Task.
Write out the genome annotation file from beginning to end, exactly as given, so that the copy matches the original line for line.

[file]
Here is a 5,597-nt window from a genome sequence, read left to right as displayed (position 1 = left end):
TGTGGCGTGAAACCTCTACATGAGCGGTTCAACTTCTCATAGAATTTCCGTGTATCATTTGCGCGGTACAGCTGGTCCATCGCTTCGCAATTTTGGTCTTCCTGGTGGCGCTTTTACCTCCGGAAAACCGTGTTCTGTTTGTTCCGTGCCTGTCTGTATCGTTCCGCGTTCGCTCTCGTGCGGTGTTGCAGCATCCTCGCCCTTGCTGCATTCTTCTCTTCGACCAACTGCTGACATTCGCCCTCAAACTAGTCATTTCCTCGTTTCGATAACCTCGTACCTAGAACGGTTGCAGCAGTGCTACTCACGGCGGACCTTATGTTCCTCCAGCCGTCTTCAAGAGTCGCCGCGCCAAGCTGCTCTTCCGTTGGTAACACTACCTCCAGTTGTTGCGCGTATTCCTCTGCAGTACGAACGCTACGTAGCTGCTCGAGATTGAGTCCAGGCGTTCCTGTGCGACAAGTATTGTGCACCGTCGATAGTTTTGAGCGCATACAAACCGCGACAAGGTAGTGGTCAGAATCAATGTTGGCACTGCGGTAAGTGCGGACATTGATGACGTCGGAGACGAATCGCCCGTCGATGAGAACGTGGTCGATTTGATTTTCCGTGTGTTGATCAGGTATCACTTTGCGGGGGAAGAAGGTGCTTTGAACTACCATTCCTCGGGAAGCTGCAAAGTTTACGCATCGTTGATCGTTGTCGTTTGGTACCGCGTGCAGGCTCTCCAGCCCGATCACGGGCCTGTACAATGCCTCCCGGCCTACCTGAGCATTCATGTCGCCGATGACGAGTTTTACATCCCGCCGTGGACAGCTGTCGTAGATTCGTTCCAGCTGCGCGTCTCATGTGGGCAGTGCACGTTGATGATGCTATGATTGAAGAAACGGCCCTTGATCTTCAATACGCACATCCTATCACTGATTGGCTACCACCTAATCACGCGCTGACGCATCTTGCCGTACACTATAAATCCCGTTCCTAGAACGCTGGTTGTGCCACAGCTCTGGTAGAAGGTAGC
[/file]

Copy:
Here is a 5,597-nt window from a genome sequence, read left to right as displayed (position 1 = left end):
TGTGGCGTGAAACCTCTACATGAGCGGTTCAACTTCTCATAGAATTTCCGTGTATCATTTGCGCGGTACAGCTGGTCCATCGCTTCGCAATTTTGGTCTTCCTGGTGGCGCTTTTACCTCCGGAAAACCGTGTTCTGTTTGTTCCGTGCCTGTCTGTATCGTTCCGCGTTCGCTCTCGTGCGGTGTTGCAGCATCCTCGCCCTTGCTGCATTCTTCTCTTCGACCAACTGCTGACATTCGCCCTCAAACTAGTCATTTCCTCGTTTCGATAACCTCGTACCTAGAACGGTTGCAGCAGTGCTACTCACGGCGGACCTTATGTTCCTCCAGCCGTCTTCAAGAGTCGCCGCGCCAAGCTGCTCTTCCGTTGGTAACACTACCTCCAGTTGTTGCGCGTATTCCTCTGCAGTACGAACGCTACGTAGCTGCTCGAGATTGAGTCCAGGCGTTCCTGTGCGACAAGTATTGTGCACCGTCGATAGTTTTGAGCGCATACAAACCGCGACAAGGTAGTGGTCAGAATCAATGTTGGCACTGCGGTAAGTGCGGACATTGATGACGTCGGAGACGAATCGCCCGTCGATGAGAACGTGGTCGATTTGATTTTCCGTGTGTTGATCAGGTATCACTTTGCGGGGGAAGAAGGTGCTTTGAACTACCATTCCTCGGGAAGCTGCAAAGTTTACGCATCGTTGATCGTTGTCGTTTGGTACCGCGTGCAGGCTCTCCAGCCCGATCACGGGCCTGTACAATGCCTCCCGGCCTACCTGAGCATTCATGTCGCCGATGACGAGTTTTACATCCCGCCGTGGACAGCTGTCGTAGATTCGTTCCAGCTGCGCGTCTCATGTGGGCAGTGCACGTTGATGATGCTATGATTGAAGAAACGGCCCTTGATCTTCAATACGCACATCCTATCACTGATTGGCTACCACCTAATCACGCGCTGACGCATCTTGCCGTACACTATAAATCCCGTTCCTAGAACGCTGGTTGTGCCACAGCTCTGGTAGAAGGTAGC